Tuesday, October 6, 2009
If there’s something missing in the Obama White House, it’s a sense of déjà vu.
Candidate Obama kept telling us that the real fight against terrorism was in Afghanistan, not Iraq. (Wrong again. However unpleasant the Taliban, our problem is in Pakistan.) Now, not yet nine full months in office, President Obama seems surprised at General Stanley McChrystal’s assertion that a substantially greater commitment of troops and material will be required to accomplish the President’s objectives.
Hey! It’s not my imagination, but we’ve been here more than a few times before. In fact, this country, our country was born of an insurgency that overwhelmed the most potent military machine of its time which thought, mistakenly, that it could prevail at long distance, fighting in unfamiliar foreign terrain, against a native enemy. Sure, our Revolutionary War militia had vast, if not universal popular support. We were the good guys in that fight, but so what? It’s still reasonable to ask, when are we going to get the point?
Candidate Obama made a big deal about his having been opposed to the war in Iraq from the start. I’m referring, in particular, to his speech on October 2, 2002 at an anti-Iraq war rally in Chicago. While the wisdom and motivation of his comments are debatable, then State Senator Obama said the following:
I know that even a successful war against Iraq will require a US occupation of undetermined length, at undetermined cost, with undetermined consequences. I know that an invasion of Iraq without a clear rationale and without strong international support will only fan the flames of the Middle East, and encourage the worst, rather than the best, impulses of the Arab world, and strengthen the recruitment arm of al-Qaeda.
And then he added,
I am not opposed to all wars. I’m opposed to dumb wars.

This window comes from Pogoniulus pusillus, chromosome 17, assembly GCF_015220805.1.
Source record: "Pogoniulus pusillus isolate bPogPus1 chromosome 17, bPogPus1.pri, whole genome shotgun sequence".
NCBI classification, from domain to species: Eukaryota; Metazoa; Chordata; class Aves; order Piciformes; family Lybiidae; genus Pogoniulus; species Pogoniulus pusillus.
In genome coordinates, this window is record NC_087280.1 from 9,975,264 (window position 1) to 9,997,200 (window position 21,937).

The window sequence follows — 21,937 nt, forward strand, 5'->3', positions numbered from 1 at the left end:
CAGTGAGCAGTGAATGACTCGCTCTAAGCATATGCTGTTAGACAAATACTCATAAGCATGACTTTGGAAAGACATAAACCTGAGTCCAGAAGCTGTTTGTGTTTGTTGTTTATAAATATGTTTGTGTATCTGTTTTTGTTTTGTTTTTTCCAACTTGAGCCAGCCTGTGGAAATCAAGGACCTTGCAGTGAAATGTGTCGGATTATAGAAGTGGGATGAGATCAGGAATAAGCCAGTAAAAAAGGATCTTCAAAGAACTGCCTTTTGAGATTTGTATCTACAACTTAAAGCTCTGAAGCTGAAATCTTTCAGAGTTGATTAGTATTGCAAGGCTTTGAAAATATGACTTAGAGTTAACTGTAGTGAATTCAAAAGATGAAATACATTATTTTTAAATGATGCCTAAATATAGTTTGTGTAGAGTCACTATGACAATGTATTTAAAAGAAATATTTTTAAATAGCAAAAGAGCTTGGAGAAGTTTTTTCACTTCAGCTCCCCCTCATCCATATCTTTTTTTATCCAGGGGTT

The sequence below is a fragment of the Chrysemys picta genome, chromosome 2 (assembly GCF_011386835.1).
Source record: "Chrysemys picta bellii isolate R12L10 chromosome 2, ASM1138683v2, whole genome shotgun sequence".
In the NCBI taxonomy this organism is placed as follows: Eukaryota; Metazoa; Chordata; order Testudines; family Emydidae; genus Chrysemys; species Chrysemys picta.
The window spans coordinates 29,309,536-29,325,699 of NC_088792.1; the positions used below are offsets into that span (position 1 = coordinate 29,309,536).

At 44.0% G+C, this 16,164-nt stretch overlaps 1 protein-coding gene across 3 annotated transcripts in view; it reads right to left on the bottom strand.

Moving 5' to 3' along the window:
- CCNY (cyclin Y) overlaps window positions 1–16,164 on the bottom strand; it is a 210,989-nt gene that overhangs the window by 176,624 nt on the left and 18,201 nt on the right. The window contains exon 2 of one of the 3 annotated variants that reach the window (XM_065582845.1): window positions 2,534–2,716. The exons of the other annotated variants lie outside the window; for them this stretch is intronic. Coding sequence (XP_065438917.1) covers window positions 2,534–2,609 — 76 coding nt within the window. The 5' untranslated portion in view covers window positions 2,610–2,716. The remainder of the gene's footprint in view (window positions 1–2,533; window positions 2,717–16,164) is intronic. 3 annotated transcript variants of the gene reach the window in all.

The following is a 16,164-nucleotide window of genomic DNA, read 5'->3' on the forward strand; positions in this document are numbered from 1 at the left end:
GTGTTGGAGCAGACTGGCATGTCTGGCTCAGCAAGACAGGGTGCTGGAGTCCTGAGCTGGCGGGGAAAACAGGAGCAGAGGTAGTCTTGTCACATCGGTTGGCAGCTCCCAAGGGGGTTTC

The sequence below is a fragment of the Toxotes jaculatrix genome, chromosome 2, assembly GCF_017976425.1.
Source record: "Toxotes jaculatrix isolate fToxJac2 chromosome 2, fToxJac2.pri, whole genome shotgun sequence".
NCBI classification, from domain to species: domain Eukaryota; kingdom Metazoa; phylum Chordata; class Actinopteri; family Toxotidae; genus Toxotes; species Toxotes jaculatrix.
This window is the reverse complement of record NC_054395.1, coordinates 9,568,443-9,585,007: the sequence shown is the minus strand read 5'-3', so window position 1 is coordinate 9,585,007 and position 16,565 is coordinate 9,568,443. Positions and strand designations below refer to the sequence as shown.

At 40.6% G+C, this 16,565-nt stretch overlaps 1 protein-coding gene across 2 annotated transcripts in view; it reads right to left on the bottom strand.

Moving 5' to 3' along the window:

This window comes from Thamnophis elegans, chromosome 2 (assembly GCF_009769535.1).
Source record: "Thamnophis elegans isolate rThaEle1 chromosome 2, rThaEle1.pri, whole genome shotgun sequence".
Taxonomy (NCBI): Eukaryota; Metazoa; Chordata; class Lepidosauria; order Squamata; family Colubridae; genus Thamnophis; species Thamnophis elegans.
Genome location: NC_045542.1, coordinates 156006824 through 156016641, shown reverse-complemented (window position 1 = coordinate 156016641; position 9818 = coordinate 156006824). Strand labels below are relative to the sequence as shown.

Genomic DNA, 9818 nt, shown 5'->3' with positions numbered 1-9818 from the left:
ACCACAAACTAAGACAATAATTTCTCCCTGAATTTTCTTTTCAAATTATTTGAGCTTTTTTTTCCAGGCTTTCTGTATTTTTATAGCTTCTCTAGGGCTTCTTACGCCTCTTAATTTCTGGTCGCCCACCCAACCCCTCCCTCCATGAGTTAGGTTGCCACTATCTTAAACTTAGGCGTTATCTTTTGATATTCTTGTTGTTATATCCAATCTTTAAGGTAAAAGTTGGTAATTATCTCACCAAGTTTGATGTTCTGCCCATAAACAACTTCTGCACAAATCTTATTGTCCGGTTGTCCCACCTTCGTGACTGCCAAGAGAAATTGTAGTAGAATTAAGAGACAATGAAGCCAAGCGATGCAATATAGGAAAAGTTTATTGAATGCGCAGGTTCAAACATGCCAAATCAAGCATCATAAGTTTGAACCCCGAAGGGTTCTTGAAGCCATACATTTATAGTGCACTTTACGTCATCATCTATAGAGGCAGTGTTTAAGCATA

Well, we now know President Obama’s definition of a “dumb war.” It’s one he didn’t start.
These meetings he’s having at the White House to deliberate the proper use of military in Afghanistan are admirable in one sense, shockingly naïve in another. It’s good that he’s taking his time and getting advice. It shows maturity in that he’s not sure of himself, willing to admit it and, presumably, not afraid to change course. Unfortunately, the entire premise of that military operation is wrong.
If history has taught us anything, it is not the role of the United States, it is not within the power of the United States (save our laying waste to an entire nation), it is not the legal right of the United States, nor is it the only or best strategy for the United States to employ on-site, regular military forces to stop insurgencies in foreign countries which we believe are undesirable – however correct that belief may be.
What, precisely, would happen if we pulled out of Afghanistan altogether?
We would still have the ability to monitor and take occasional military action against an enemy who would be far more visible. We deprive that enemy of much of the political capital which it derives from our occupying its country. Regrettably, we allow the Taliban to demonstrate, at the expense of the Afghanistan people, the very reasons we find them so deplorable – a reality which may eventually be the death of their movement, an objective which our military efforts in Iraq obviously failed to accomplish. And we can focus our attention through international politics and economics to cutting off the support and safe harbor that enemy and its terrorist cohorts enjoy in Pakistan.
Where is Candidate Obama now that we need him?